Model calibration is the process of ensuring that the predicted probabilities produced by a model align with the true underlying probabilities of the data. A well-calibrated model will output probabilities that accurately reflect the likelihood of a certain outcome. For example, if a model predicts a probability of 0.8 for a positive outcome, it should be the case that 80% of the time the outcome is actually positive.

A binary classification model can have high precision and high recall, but if the predicted probabilities produced by the model do not align with the true underlying probabilities of the data, it is not considered well calibrated. An example of this can be a model used for predicting credit default, which is utilized by financial institutions to determine the likelihood of a borrower defaulting on their loan. These models are usually trained on large datasets of historical credit data and various features such as income, credit history, employment status, and more.

However, if the model lacks proper calibration, it may not accurately predict the probability of default, despite being able to accurately separate positive from negative examples. For instance, the model may predict that a borrower has a 90% chance of defaulting, when in reality the probability is only 50%. This discrepancy can lead to poor decision-making, as the model's predictions will not be in line with the true probabilities, resulting in financial losses for the institution and adverse consequences for borrowers.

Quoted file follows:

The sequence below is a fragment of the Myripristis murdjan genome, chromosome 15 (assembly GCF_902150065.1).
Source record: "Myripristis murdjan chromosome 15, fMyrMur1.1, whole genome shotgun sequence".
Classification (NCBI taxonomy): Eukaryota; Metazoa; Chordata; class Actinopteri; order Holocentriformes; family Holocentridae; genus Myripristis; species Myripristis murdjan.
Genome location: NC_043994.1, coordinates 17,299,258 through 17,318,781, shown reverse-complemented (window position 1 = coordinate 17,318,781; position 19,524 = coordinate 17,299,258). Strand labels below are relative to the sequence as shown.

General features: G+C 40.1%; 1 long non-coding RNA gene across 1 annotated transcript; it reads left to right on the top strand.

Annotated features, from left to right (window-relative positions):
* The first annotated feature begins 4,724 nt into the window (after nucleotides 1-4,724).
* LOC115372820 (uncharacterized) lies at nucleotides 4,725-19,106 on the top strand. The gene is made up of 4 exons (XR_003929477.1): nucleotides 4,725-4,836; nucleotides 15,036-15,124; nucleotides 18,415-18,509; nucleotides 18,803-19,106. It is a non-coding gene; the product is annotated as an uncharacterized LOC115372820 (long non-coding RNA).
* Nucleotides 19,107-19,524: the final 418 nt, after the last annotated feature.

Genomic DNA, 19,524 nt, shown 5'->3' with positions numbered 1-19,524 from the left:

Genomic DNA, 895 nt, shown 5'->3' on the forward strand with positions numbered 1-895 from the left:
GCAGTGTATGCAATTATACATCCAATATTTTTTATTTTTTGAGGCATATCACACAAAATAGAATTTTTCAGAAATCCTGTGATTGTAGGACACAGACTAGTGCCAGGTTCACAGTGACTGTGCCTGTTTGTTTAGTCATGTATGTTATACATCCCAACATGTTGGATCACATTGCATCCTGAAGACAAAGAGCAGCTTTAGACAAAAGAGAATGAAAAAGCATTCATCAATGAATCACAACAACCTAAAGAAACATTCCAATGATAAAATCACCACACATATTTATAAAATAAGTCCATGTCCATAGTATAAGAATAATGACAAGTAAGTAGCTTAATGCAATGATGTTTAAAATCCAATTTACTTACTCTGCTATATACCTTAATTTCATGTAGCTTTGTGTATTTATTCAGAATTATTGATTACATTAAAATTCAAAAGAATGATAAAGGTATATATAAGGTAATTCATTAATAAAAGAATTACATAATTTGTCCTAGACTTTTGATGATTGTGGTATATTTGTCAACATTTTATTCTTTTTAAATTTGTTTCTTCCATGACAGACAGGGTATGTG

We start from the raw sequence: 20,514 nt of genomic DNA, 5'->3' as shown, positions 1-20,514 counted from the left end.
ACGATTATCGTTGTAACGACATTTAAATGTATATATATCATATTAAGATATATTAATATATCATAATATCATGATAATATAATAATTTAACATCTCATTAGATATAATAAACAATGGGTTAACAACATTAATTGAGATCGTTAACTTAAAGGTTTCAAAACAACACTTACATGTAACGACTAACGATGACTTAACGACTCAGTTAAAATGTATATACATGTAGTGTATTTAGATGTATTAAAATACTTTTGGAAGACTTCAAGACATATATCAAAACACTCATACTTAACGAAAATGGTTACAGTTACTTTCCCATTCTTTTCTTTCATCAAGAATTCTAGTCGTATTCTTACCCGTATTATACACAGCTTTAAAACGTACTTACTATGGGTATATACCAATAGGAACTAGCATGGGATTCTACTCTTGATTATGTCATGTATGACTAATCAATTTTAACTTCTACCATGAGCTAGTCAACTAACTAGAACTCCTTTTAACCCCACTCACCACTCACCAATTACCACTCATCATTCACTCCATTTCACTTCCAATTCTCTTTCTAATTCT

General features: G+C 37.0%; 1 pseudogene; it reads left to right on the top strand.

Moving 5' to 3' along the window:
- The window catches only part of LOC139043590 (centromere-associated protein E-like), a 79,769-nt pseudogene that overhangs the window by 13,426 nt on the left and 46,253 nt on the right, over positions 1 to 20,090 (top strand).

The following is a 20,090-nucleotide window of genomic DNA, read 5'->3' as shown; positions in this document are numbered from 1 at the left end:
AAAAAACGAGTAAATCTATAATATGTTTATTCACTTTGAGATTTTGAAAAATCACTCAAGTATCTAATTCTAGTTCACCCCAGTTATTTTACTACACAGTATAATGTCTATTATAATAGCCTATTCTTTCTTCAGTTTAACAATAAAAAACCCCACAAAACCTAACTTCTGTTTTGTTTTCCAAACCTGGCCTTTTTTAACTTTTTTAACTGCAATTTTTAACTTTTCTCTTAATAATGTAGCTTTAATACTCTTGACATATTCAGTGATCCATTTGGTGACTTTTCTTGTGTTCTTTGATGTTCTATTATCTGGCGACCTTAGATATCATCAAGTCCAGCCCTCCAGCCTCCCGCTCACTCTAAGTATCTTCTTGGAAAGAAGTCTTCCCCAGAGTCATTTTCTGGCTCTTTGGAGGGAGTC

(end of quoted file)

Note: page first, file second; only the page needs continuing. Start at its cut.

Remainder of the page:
I recently wrote about a price optimization model that I had developed in the past. In that particular model, it was also critical to ensure we had calibrated scores, as any inaccuracies in the predicted probability of a sale would have led to flawed calculations of the expected revenue (sale probability * potential revenue = expected revenue), ultimately resulting in suboptimal pricing decisions.

To ensure the accuracy of the probabilities and sound decision making, it is often important to calibrate a model. Techniques such as Platt scaling or Isotonic regression can be used to adjust the model's predictions to align with the true probabilities. Platt scaling is a technique that involves fitting a logistic regression model to the predicted scores of a binary classification model, while Isotonic Regression involves fitting a free-form line to the predicted scores. Both techniques aim to discover a transformation of the predicted scores that aligns them more closely with the true probabilities.

In conclusion, model score calibration is a crucial step in ensuring that the predictions made by a model align with the true underlying probabilities of the data. A well-calibrated model will generate probabilities that accurately depict the likelihood of a specific outcome. It is important to consider the usage of the model scores and implement calibration during the development and deployment stages of machine learning models when necessary.

This was always one of the first failure modes I saw in my discipline of Operations Research. They'd never recalibrate.